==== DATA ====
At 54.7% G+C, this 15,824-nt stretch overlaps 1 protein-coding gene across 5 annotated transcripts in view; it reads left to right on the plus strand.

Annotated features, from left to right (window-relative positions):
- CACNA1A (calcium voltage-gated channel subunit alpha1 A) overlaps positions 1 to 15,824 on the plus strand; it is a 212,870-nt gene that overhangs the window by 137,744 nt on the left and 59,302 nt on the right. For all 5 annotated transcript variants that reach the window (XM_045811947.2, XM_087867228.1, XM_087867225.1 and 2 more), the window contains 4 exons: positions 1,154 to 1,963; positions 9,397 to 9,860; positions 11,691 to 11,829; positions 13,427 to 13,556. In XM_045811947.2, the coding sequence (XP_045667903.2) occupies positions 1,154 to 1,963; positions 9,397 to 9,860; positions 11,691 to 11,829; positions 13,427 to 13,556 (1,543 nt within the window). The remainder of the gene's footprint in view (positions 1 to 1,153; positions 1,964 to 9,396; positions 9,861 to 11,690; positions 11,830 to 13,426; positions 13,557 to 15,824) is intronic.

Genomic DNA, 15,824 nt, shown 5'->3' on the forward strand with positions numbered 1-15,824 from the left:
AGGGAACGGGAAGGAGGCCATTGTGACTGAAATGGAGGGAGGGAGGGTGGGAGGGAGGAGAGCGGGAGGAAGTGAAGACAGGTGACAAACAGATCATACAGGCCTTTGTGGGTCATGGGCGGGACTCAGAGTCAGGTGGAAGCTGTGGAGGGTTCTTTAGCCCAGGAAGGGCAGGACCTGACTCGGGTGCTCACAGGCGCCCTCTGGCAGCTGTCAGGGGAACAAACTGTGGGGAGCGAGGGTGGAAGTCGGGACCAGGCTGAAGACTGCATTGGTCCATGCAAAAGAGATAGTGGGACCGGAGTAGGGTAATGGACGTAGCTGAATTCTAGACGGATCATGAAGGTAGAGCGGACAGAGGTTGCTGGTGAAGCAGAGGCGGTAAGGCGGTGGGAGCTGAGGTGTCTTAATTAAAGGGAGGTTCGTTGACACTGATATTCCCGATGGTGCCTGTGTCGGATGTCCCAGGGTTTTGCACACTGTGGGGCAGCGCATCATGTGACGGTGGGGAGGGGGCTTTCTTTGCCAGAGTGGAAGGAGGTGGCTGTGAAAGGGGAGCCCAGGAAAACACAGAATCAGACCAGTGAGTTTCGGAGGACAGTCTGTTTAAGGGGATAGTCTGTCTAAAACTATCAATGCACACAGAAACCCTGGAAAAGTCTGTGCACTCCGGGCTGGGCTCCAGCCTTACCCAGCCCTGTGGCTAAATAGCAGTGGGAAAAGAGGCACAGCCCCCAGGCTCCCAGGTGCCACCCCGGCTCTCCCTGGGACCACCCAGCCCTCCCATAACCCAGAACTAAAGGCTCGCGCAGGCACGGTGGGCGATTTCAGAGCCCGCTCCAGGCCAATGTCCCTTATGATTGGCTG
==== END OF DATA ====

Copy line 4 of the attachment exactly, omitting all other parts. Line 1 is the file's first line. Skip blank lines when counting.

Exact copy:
Genomic DNA, 15,824 nt, shown 5'->3' on the forward strand with positions numbered 1-15,824 from the left: